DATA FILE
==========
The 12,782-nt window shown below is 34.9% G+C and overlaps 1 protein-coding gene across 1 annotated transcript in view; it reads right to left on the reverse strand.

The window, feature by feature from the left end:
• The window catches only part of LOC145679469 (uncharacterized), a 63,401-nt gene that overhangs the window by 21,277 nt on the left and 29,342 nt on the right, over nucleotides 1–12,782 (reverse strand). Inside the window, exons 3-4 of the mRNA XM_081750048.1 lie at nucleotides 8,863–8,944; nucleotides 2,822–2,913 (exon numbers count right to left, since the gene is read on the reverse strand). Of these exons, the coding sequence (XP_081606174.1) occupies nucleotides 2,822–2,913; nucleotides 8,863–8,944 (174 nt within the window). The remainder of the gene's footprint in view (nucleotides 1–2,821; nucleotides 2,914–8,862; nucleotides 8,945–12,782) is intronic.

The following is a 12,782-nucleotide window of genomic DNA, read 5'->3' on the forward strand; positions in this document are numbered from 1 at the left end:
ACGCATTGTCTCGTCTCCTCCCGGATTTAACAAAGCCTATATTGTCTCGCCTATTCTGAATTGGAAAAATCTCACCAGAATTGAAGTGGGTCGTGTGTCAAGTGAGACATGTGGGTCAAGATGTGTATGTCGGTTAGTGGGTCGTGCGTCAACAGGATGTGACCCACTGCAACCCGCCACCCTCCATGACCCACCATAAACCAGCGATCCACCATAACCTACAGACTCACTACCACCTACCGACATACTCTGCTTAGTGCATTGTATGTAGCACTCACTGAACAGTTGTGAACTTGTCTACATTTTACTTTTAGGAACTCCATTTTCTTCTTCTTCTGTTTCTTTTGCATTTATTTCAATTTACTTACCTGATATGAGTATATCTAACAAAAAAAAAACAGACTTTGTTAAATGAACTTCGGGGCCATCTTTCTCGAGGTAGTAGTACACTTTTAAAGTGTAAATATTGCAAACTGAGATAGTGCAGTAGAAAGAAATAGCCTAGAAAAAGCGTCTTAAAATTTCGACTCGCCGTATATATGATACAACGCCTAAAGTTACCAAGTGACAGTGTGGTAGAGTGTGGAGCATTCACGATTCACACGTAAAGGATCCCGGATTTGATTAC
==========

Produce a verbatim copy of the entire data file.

The 12,782-nt window shown below is 34.9% G+C and overlaps 1 protein-coding gene across 1 annotated transcript in view; it reads right to left on the reverse strand.

The window, feature by feature from the left end:
• The window catches only part of LOC145679469 (uncharacterized), a 63,401-nt gene that overhangs the window by 21,277 nt on the left and 29,342 nt on the right, over nucleotides 1–12,782 (reverse strand). Inside the window, exons 3-4 of the mRNA XM_081750048.1 lie at nucleotides 8,863–8,944; nucleotides 2,822–2,913 (exon numbers count right to left, since the gene is read on the reverse strand). Of these exons, the coding sequence (XP_081606174.1) occupies nucleotides 2,822–2,913; nucleotides 8,863–8,944 (174 nt within the window). The remainder of the gene's footprint in view (nucleotides 1–2,821; nucleotides 2,914–8,862; nucleotides 8,945–12,782) is intronic.

The following is a 12,782-nucleotide window of genomic DNA, read 5'->3' on the forward strand; positions in this document are numbered from 1 at the left end:
ACGCATTGTCTCGTCTCCTCCCGGATTTAACAAAGCCTATATTGTCTCGCCTATTCTGAATTGGAAAAATCTCACCAGAATTGAAGTGGGTCGTGTGTCAAGTGAGACATGTGGGTCAAGATGTGTATGTCGGTTAGTGGGTCGTGCGTCAACAGGATGTGACCCACTGCAACCCGCCACCCTCCATGACCCACCATAAACCAGCGATCCACCATAACCTACAGACTCACTACCACCTACCGACATACTCTGCTTAGTGCATTGTATGTAGCACTCACTGAACAGTTGTGAACTTGTCTACATTTTACTTTTAGGAACTCCATTTTCTTCTTCTTCTGTTTCTTTTGCATTTATTTCAATTTACTTACCTGATATGAGTATATCTAACAAAAAAAAAACAGACTTTGTTAAATGAACTTCGGGGCCATCTTTCTCGAGGTAGTAGTACACTTTTAAAGTGTAAATATTGCAAACTGAGATAGTGCAGTAGAAAGAAATAGCCTAGAAAAAGCGTCTTAAAATTTCGACTCGCCGTATATATGATACAACGCCTAAAGTTACCAAGTGACAGTGTGGTAGAGTGTGGAGCATTCACGATTCACACGTAAAGGATCCCGGATTTGATTAC